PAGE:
His son, Francis Hall, is said to have purchased the original Narrow Water Castle estate, including the town of Warrenpoint, in the 17th century for £1,500 and constructed Mount Hall, the family residence prior to Narrow Water Castle, in 1707.

The house subsequently passed down the family line from father to son, Francis Hall, Roger Hall, Toby Hall to Savage Hall.

By 1820, it was the property of Roger Hall.

In the early 1830s he employed Thomas Duff of Newry to enlarge Mount Hall, and also to erect gate lodges and screens.

The new house (Narrow Water Castle) was completed in 1837, with Mount Hall remodelled as servants’ accommodation.

Roger Hall was married to Barbara Savage, whose family crest and monogram appear with his own throughout the house and on some of its purpose made furniture which was manufactured by Curren & Sons of Lisburn.

Joseph Paxton and Thomas Smith were employed to landscape the demesne with serpentine walks and formal gardens.

Byrne states that,
a mound on the North-West of the castle is crowned with seven gigantic oaks in a circle, inside of which are rustic seats … A little northward of the house is a tastefully constructed rustic bower, inlaid with seats all round, with a circular rustic table in the centre. 
The floor is paved with variegated pebbles. The bower is surmounted with a carved golden eagle with outspread wings.
Roger Hall was also responsible for the erection of Warrenpoint Shambles in 1834; and the gallery in Warrenpoint Parish Church.

When he died, the property passed to his son Samuel Madden Hall; on whose death it passed to his nephew, William James Hall, who erected the farmyard to North-West of the walled garden.

He died in 1896 (a memorial tablet and the chancel window of Warrenpoint Parish Church were installed in his memory).

The estate passed to his son, Roger Hall (one of the nave windows in Warrenpoint Parish Church was installed in his memory).

In 1939, the estate became controlled by trustees but remained occupied by the Hall family.

During the 2nd World War the upper floors and basement of the house were used by British and American Troops, as was the demesne.

The house was vacated as a family residence in October, 1999.

It is presently used as a function and conference centre.


Today there are still over 300 acres of parkland and farmland; and another 400 acres of forest, lakes and woods.

Inside, all of the rooms overlook beautiful scenery.

A map of 1800 shows this house with garden, grove and shrubbery, orchard, pasture, woods, and parkland trees.

It is thought that Sir Joseph Paxton made plans for the Italian Garden, notable for its impressive grass terraces, balustrading, cut-stone steps and urns.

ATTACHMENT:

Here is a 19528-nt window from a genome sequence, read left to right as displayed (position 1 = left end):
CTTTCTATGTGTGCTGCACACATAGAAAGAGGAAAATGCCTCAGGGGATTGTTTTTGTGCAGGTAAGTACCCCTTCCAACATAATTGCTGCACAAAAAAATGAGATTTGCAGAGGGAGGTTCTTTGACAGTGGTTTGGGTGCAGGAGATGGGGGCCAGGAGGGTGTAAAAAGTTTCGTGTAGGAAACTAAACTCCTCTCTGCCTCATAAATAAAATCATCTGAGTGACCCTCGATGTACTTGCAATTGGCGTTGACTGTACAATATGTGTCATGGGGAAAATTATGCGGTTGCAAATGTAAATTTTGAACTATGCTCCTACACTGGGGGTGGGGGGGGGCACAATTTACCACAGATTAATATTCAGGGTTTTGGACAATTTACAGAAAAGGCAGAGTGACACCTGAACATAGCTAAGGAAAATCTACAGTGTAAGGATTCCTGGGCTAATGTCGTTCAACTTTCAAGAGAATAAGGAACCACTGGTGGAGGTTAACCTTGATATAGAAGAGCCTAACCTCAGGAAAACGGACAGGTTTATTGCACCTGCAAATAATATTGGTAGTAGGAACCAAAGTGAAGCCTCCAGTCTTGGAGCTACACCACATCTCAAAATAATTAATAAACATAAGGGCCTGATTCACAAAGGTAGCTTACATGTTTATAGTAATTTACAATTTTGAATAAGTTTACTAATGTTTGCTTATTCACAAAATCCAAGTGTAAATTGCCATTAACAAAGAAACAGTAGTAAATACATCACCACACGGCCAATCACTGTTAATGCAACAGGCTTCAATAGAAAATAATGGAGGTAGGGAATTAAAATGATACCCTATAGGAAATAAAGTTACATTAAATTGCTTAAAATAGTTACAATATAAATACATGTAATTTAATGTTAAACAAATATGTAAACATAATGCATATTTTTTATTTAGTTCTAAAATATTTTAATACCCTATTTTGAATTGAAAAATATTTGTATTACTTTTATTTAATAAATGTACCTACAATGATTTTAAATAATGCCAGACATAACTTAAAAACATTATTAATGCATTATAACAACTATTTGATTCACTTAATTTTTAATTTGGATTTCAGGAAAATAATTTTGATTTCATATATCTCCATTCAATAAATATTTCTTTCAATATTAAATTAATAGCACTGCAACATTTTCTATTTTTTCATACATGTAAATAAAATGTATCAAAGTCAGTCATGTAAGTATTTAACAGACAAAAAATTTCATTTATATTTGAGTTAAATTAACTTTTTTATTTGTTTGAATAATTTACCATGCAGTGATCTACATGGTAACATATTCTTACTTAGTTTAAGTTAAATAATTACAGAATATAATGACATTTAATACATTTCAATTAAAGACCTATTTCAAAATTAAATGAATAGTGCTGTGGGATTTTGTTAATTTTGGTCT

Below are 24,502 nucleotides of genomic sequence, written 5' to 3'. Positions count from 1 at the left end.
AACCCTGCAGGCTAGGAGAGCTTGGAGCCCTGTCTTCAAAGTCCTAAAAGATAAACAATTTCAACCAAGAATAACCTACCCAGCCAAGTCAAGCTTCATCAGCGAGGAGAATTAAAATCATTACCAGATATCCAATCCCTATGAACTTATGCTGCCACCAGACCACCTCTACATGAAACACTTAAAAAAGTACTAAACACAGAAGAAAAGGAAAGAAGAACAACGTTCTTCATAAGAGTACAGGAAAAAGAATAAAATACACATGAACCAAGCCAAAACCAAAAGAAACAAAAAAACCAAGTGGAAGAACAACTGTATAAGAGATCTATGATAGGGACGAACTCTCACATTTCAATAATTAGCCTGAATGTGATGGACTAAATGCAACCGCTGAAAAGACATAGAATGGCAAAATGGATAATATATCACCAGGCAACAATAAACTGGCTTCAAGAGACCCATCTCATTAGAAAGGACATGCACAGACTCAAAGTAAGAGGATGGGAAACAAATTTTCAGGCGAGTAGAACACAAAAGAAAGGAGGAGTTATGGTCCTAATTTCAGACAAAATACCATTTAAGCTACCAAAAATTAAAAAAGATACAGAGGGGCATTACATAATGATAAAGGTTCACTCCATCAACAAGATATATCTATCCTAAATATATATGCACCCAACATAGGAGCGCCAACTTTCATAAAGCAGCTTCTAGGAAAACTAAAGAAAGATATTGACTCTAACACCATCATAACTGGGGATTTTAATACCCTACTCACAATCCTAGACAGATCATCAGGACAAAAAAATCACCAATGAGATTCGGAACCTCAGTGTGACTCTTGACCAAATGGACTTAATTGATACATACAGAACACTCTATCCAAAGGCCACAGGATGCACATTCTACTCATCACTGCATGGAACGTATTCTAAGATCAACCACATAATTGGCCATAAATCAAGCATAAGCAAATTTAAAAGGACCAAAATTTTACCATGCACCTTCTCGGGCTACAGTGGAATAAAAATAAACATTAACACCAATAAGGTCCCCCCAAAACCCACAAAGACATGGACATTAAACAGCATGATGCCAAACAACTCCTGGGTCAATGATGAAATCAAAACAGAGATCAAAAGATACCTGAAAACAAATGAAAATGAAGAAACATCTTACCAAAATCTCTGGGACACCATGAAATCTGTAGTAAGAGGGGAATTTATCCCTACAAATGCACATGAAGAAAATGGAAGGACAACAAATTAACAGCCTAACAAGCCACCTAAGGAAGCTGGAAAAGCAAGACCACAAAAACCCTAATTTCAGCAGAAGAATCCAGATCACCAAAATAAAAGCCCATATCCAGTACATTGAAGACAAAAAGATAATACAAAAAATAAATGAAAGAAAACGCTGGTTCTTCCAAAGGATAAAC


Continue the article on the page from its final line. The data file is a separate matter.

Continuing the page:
Horizontal ground was once filled with flower beds, remembered in photographs but now grassed.

Early 20th century photographs also show the wild garden in the Pleasure Grounds to the north-west of the house, said to have been created by Thomas Smith of Newry.

This is no longer maintained.

Articles in garden journals at the end of the 19th century mention the garden; and remarkable trees are noted in Trees of Great Britain and Ireland of 1909 and 1910.

A folly summer-house survives on high ground in woodland.

There are extensive plantations of trees.

The parkland trees, though, are few and far between.

The walled garden is not cultivated and the glasshouses have gone.

The Head Gardener’s House (or Steward’s House) is impressively large; and 18th century outbuildings are listed.

Two gate lodges survive: Castle Gate and Tudor Lodge by Duff, contemporary with the house.

However, Duff’s Newry Gate has gone, as has the earlier rear gate.

The south-east corner of the demesne is a golf course.

First published in August, 2010.


Anonymous said...

Sir William Hall lives on the estate but not in the castle its inhabited by Marcus Hall son of Roger Hall and his family after Rogers death. The castle was empty for a long time when Roger was about as he lived in the cottage in the courtyard with his wife.


Anonymous said...


The townlands in question were all in Upper Iveagh, Co. Down, and constituted most of the North Shore of Carlingford Lough between Newry and Rostrevor. The Hall family has deposited most of its papers with PRONI. A search of the PRONI eCatalogue use a search string of "burren hall") returns a number of records, including three describing the 1670 purchase from Joseph Deane of Crumlin, County Dublin (Deane's father - also Joseph Deane) was an associate of Cromwells and received grants of land in five Irish counties). The same search results show subsequent leases of and mortgages on the same townlands (presumably as actual title of the land changed) with different individuals, including Richard Magennis of Dublin (probably a member of the native Irish Magennis family who as Lords of Iveagh originally held the land.


Anonymous said...

Does anyone know, did Roger Hall teach at Inchmarlo in the 1960s?

Anonymous said...

Which county or part of England did the Hall family originate before they came to Ireland?

Unknown said...

Is there a book about the history of the castle to present day

Dessie said...

The Dower House of Narrow Water was quite beautiful and alas now is almost forgotten. Unfortunately it was demolished sometime in the 1960s.